Hobbs says, “The questioning and good reasoning fostered by philosophy are not just defences against specific attempts at indoctrination.” What matters for children’s education is this approach supports children in developing the critical thinking skills of assessment and reasoning. Hobbs adds, “it is vital that schools do all they can to help young people analyse and reflect on what they hear.”
In a world where we are deluged with ‘alternative facts’, ‘fake news’ and where there is a growing dismissal of the role of the ‘expert’ we believe that only by encouraging children to think for themselves, to find their own voices, can we teach them to face a world of overwhelming information.
This is especially important when it comes to understanding other cultures, religions and practices. The BBC recently reported that over a quarter of secondary schools are not teaching religious education – for many students one of the only times that they are enabled to investigate essential questions like what happens when we die and what makes us us.
Teacher Joe Kinnaird was quoted as saying, “"RE and philosophy provide students the chance to explore fundamental questions such as what happens after we die, does God exist, how do we cope with the problem of evil? These questions are both philosophical and ethical and the RE classroom is where we can explore these issues."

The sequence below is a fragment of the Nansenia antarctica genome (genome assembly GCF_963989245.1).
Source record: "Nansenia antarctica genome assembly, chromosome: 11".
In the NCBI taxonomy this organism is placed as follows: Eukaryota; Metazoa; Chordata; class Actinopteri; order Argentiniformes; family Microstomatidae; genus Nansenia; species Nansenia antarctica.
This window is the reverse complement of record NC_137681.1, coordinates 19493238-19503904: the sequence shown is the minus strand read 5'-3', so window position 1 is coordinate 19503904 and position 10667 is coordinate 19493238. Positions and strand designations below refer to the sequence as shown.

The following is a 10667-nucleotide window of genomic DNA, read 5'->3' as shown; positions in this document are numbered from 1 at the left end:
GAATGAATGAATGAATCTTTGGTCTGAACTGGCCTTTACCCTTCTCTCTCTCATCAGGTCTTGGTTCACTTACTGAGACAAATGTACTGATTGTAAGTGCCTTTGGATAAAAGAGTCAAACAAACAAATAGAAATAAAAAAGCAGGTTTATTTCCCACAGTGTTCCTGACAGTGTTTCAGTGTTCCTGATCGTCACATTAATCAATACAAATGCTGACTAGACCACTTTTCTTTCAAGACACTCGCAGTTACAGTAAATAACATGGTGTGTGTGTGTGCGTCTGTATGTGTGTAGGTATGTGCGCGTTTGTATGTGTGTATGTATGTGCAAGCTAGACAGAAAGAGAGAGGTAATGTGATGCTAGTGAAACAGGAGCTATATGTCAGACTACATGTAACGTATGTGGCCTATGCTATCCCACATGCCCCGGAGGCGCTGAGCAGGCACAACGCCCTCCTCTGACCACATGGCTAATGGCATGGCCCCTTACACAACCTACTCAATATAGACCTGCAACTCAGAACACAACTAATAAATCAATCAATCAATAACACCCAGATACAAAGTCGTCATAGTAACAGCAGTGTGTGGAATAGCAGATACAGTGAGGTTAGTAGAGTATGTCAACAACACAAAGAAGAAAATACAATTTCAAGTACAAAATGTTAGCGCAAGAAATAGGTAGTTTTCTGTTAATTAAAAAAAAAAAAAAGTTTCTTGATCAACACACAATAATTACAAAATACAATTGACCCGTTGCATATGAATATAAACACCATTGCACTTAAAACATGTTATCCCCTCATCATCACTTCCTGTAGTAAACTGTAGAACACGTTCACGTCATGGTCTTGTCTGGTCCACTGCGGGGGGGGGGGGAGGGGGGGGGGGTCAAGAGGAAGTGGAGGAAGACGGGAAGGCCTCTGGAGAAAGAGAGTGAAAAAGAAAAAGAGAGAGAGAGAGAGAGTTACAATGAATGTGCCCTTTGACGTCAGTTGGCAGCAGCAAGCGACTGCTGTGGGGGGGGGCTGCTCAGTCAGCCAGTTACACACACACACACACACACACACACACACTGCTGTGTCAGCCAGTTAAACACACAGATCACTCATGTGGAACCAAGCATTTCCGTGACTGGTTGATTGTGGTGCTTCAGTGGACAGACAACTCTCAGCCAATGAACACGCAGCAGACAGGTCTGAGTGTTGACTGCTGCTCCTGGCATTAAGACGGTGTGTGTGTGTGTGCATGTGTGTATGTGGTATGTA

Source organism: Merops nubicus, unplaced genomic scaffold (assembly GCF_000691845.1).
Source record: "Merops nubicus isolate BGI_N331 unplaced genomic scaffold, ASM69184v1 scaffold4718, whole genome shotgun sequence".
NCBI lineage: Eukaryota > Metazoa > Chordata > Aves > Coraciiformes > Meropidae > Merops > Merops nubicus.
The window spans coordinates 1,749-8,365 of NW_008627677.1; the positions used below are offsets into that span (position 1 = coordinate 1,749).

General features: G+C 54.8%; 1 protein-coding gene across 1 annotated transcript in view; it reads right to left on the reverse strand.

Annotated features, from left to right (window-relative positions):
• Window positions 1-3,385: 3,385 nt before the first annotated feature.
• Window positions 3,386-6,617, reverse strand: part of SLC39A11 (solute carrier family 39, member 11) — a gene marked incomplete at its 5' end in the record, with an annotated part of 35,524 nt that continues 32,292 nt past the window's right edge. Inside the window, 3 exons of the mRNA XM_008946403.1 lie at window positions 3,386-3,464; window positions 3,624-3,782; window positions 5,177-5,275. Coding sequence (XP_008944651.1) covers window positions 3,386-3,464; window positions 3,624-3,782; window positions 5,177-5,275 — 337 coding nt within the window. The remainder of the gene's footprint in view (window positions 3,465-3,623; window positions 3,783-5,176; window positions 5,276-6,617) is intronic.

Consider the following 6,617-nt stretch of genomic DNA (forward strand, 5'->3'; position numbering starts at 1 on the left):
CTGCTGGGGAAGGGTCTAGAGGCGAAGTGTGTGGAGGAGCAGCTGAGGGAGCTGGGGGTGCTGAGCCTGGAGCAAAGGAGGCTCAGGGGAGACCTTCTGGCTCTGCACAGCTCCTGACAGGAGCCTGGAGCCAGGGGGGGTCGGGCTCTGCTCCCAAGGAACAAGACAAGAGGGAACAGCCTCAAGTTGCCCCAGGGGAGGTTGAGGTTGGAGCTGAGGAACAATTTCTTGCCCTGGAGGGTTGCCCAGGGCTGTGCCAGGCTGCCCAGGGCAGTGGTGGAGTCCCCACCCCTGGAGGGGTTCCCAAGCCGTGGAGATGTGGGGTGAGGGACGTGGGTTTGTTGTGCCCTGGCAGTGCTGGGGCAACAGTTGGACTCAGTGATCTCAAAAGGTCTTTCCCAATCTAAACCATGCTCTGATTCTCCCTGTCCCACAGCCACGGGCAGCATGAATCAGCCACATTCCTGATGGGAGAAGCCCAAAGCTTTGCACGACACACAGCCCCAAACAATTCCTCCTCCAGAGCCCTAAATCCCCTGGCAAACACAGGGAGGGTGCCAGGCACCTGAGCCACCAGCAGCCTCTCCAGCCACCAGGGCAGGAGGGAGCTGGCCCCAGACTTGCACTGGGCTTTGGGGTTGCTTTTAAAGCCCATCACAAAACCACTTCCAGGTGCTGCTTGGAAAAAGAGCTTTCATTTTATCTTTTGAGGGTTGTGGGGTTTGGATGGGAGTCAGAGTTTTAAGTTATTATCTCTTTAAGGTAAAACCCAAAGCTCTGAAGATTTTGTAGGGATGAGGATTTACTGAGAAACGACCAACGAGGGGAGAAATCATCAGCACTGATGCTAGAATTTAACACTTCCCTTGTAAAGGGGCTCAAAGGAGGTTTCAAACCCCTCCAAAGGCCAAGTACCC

One of the students quoted said that better religious education could help cut the number of racially and culturally motivated crimes saying, "Religion affects politics, so you have to think of it that way. It's really important to know the diverse cultural traditions of other people because it's really relevant today."
It’s important that subjects, opinions and bias should be explored with clarity and precision, encouraging young people to make decisions based on rigorous arguments and examined evidence – and it’s never too young to start. Given young children’s focus on what is ‘fair’, they already have an inbuilt interest in ethical questions, even if they’re not sure what ethical means.
This year, as part of 2017’s marking of the UN’s International Day for Tolerance, Learn2Think has built on its materials regarding diversity and religious tolerance with the development of a workshop that will encourage children to question what they’re told, and give them the tools to become ‘Truth Detectives’.
Being truth detectives means developing the ability to piece together the 'truth' from different sources of opinion, fact and information. It means learning to develop the most complete picture possible. All information is valuable. How well that information serves us is dependent on developing thinking and questioning skills - intellectual humility; flexibility of thought; empathy; critical thinking; and, of course, understanding the limits of knowledge.
We not only want to find out what matters to children today, but also to encourage them to think critically and ask themselves why, what, where, when, who and how?
Find out more about how the Truth Detectives can help children learn to do that every day @ http://www.toleranceday.org/2017-truth-detectives.html